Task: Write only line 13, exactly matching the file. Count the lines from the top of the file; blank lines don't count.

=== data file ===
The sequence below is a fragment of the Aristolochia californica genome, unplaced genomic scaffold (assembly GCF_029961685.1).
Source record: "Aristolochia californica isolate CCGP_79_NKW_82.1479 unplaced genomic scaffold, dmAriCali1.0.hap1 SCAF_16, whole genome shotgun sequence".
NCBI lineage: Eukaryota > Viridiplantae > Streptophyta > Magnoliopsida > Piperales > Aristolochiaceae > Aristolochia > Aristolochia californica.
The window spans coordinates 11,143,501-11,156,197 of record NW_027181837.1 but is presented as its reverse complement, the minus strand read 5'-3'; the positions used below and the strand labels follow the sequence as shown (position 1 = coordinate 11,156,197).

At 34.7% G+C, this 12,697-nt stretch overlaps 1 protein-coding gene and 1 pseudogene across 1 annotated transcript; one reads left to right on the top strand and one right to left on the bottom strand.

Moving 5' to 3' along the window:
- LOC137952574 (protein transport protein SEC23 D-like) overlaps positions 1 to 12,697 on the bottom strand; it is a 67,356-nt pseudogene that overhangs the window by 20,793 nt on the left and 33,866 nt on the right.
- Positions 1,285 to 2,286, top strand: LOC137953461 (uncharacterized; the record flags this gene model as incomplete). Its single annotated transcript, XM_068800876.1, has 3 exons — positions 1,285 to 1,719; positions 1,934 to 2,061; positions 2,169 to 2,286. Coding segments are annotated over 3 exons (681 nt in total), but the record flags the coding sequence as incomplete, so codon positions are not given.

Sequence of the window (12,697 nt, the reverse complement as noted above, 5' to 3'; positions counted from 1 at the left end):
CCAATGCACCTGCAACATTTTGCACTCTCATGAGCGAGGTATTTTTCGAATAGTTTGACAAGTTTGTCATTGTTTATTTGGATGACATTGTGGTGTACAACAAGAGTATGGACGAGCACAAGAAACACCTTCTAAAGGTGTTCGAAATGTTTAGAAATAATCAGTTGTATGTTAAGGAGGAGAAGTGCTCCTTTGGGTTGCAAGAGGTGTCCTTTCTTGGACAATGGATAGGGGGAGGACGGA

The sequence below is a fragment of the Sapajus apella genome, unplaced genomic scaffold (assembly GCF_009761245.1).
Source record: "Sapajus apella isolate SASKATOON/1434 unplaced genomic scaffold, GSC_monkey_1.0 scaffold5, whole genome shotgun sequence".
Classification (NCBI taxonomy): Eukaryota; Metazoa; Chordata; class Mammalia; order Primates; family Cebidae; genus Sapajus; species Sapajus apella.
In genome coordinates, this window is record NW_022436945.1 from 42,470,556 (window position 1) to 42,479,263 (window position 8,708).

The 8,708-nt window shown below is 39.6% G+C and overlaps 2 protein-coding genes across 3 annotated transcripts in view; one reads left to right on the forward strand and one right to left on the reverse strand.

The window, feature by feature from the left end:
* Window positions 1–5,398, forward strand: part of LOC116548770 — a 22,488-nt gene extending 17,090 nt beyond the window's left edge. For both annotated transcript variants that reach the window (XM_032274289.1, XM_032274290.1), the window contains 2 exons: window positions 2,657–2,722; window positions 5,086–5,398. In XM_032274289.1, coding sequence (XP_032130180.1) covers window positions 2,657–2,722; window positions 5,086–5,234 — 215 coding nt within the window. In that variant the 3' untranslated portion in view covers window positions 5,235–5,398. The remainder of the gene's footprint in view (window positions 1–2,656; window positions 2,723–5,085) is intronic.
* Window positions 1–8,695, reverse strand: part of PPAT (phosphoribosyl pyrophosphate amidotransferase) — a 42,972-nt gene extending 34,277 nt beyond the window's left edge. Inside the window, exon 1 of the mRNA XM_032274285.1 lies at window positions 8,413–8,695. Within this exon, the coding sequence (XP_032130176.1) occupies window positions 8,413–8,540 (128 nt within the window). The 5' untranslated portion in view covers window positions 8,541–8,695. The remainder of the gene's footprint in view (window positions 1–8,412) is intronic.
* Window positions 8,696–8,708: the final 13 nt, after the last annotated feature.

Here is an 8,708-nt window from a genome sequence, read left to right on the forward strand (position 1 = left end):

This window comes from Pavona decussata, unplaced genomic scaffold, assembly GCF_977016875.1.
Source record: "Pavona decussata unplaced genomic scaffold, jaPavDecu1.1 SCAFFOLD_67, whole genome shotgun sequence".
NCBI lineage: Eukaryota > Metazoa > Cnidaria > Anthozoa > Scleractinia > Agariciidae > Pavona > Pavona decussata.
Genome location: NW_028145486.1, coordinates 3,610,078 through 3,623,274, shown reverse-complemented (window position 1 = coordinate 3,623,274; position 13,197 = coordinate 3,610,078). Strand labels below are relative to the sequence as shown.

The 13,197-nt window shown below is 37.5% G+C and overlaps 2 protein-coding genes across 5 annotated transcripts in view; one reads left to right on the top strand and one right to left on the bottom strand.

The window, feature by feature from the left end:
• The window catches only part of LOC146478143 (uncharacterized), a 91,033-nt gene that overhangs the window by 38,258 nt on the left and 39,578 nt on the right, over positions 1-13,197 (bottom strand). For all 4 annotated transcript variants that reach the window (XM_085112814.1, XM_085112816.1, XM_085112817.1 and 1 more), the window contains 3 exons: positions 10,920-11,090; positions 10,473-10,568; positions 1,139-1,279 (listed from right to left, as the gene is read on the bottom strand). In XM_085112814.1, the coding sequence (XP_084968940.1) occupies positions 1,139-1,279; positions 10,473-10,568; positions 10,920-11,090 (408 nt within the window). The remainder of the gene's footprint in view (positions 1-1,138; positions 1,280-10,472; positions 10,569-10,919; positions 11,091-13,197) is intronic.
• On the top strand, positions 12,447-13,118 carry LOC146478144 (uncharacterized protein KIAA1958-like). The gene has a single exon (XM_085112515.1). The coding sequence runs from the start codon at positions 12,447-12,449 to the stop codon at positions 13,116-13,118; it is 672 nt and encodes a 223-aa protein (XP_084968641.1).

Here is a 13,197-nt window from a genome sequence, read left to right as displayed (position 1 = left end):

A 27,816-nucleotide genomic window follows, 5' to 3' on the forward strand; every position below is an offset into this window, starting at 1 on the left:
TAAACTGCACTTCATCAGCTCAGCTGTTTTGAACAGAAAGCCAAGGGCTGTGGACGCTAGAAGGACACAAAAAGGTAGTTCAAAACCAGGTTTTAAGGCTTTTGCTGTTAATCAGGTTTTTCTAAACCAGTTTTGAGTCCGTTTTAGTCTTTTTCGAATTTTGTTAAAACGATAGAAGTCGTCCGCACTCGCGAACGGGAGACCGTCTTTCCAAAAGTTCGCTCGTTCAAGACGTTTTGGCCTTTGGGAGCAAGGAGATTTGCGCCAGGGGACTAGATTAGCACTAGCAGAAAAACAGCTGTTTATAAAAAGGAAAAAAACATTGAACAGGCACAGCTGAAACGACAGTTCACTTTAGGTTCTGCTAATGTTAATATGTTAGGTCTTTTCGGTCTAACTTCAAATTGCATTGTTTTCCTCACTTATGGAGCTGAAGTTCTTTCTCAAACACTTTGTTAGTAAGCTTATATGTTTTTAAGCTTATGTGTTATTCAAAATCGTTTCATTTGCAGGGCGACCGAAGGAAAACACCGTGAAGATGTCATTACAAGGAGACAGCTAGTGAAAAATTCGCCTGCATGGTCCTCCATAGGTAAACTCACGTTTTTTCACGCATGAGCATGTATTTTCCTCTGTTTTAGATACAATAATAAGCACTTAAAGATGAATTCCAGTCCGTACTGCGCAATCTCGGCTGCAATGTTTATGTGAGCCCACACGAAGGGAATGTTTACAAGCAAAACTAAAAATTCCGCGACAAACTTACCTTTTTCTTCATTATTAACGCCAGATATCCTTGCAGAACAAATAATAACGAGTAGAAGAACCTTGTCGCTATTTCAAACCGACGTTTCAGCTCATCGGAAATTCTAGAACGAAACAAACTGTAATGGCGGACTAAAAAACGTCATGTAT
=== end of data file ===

Classification (NCBI taxonomy): Eukaryota; Metazoa; Chordata; class Mammalia; order Primates; family Cebidae; genus Sapajus; species Sapajus apella.